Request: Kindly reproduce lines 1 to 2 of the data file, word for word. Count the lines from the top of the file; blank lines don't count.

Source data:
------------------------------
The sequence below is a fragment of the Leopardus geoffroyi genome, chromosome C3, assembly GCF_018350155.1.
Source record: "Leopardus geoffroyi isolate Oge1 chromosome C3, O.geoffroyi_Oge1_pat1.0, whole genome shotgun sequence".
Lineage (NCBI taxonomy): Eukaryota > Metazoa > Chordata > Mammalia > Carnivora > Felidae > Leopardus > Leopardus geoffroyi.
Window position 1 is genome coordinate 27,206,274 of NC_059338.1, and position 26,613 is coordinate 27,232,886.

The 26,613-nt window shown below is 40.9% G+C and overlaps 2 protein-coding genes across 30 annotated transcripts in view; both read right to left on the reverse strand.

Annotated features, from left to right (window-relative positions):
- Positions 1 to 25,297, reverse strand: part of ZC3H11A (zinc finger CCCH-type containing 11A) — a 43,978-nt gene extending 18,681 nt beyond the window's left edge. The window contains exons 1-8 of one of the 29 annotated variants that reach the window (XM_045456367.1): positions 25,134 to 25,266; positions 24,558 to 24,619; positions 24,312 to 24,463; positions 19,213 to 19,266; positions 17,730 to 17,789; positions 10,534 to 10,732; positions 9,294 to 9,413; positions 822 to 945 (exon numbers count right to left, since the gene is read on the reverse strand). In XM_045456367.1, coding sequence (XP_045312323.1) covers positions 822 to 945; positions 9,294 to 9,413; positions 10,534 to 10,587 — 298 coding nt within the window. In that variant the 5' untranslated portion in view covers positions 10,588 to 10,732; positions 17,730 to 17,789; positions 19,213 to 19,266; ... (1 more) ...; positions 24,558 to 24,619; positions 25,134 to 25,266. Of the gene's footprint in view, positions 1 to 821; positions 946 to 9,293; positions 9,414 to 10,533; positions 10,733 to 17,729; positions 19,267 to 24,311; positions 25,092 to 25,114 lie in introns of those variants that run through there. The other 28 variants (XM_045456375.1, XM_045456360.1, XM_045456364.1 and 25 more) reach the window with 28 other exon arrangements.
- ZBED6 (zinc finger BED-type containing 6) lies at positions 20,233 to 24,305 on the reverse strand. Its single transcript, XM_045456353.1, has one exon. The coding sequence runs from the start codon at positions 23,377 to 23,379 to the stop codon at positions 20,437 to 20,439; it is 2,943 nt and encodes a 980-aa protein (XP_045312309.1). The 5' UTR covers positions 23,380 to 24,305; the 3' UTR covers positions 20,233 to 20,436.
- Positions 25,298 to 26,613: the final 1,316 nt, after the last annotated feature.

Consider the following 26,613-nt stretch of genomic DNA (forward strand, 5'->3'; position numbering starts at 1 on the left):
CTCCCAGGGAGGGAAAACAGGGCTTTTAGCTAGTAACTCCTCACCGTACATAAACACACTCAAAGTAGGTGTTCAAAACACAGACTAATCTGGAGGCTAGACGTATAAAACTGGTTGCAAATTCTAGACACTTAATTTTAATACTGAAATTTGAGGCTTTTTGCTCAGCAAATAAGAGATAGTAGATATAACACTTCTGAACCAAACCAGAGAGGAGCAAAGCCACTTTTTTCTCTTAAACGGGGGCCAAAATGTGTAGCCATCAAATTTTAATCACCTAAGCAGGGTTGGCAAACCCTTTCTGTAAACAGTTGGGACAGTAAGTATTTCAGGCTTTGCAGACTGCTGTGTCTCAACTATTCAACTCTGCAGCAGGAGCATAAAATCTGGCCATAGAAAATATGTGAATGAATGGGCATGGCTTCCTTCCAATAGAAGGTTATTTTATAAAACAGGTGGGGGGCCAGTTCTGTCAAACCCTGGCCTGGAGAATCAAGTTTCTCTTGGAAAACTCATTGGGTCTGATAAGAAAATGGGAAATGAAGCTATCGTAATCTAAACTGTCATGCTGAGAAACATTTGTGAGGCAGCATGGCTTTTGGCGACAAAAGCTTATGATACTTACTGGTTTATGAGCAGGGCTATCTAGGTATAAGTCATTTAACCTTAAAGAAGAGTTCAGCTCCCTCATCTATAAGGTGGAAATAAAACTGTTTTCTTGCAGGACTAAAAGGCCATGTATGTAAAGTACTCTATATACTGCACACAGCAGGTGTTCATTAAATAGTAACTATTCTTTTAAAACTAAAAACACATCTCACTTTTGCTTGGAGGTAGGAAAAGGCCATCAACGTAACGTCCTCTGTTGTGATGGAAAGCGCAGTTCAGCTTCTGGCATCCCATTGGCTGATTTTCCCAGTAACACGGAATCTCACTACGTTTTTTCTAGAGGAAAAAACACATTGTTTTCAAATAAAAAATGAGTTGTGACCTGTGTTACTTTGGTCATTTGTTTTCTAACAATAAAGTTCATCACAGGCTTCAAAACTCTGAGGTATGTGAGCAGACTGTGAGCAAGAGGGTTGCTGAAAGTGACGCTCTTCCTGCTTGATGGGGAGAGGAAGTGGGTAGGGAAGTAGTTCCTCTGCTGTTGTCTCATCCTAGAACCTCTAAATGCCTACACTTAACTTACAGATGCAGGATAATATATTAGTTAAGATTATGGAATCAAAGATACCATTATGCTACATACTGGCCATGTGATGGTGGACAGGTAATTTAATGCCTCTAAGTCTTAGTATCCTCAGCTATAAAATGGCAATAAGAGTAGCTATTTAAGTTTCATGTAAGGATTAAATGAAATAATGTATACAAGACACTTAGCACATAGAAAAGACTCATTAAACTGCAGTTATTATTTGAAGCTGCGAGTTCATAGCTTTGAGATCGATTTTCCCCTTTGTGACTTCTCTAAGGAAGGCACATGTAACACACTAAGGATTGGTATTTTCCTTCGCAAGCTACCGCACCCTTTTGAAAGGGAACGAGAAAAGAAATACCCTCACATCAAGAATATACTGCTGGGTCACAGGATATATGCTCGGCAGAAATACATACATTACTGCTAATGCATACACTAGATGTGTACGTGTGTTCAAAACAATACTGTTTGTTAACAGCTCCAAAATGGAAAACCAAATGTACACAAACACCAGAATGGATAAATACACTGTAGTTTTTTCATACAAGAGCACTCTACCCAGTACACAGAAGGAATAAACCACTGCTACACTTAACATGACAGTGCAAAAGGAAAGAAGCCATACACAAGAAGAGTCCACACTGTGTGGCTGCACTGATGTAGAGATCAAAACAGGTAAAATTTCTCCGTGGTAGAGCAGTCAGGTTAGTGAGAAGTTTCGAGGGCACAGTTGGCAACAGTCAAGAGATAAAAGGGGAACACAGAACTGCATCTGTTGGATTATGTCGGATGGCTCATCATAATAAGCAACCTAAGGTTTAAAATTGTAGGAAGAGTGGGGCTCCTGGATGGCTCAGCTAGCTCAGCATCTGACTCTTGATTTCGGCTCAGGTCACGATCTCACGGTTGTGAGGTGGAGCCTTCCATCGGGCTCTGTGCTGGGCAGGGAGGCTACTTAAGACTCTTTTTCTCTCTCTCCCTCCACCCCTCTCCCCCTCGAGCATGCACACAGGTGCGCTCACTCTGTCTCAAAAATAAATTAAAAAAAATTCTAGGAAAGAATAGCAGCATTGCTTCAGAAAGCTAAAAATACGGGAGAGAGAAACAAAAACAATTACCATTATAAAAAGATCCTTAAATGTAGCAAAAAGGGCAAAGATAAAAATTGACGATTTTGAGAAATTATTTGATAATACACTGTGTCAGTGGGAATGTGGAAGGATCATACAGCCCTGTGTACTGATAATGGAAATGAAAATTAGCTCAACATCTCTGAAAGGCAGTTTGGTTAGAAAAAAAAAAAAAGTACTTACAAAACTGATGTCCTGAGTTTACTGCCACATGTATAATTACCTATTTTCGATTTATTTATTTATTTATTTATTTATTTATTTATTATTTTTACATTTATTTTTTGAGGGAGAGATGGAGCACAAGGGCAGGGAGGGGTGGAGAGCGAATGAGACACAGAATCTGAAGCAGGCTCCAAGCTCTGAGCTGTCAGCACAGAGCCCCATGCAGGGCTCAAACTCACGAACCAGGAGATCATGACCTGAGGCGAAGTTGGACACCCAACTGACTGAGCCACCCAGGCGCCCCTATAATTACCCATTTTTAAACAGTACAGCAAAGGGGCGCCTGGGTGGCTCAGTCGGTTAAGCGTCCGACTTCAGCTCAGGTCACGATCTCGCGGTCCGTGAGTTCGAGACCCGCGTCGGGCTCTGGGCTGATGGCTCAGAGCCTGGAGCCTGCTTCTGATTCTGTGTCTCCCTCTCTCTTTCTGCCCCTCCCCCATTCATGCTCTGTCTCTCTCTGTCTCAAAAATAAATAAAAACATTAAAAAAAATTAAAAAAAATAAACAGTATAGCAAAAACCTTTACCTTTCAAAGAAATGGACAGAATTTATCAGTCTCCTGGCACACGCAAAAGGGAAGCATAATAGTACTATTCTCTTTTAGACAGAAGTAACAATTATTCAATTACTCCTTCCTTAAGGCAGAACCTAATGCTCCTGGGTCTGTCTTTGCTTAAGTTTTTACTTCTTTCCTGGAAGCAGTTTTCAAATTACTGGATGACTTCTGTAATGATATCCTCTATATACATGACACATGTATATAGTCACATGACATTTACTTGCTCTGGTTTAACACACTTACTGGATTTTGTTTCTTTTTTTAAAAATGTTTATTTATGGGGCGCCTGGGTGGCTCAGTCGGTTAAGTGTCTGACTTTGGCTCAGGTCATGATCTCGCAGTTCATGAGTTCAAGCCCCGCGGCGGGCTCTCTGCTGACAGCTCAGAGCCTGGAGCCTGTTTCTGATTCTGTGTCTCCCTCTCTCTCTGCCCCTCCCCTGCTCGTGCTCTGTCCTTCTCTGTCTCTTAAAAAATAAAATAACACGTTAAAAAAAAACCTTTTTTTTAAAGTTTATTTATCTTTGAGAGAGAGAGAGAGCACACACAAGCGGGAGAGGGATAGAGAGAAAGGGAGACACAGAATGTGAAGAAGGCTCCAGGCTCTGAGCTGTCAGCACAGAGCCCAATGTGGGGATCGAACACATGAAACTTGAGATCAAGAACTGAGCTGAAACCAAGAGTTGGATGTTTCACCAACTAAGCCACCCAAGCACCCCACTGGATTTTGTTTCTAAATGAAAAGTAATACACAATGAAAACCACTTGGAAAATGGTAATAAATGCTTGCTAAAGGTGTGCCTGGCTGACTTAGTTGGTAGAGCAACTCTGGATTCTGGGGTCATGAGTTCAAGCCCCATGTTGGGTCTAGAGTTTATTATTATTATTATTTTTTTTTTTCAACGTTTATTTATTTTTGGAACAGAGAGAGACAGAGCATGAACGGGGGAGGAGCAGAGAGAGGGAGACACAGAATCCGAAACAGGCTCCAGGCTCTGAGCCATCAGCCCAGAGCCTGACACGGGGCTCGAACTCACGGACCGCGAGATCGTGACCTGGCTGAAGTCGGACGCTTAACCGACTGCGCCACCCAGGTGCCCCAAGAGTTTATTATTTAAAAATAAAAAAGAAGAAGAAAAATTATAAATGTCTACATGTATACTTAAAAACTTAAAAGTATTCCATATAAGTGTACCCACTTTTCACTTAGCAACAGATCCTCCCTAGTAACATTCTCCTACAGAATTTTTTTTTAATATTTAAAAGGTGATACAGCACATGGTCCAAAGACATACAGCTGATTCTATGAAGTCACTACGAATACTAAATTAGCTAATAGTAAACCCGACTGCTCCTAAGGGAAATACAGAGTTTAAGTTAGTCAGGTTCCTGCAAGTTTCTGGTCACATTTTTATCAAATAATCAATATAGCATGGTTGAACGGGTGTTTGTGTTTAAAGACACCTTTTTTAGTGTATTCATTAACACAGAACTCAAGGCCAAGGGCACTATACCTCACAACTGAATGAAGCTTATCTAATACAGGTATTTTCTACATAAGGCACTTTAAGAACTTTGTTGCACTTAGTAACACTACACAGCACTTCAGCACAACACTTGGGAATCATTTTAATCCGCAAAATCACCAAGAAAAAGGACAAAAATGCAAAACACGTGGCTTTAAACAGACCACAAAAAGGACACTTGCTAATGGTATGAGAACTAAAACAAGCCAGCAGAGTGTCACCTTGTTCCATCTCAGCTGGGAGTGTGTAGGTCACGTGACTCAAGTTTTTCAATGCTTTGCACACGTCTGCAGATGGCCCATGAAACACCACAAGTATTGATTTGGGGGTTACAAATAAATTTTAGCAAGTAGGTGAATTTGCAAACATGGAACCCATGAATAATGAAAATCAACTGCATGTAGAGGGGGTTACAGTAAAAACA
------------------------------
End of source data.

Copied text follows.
The sequence below is a fragment of the Leopardus geoffroyi genome, chromosome C3, assembly GCF_018350155.1.
Source record: "Leopardus geoffroyi isolate Oge1 chromosome C3, O.geoffroyi_Oge1_pat1.0, whole genome shotgun sequence".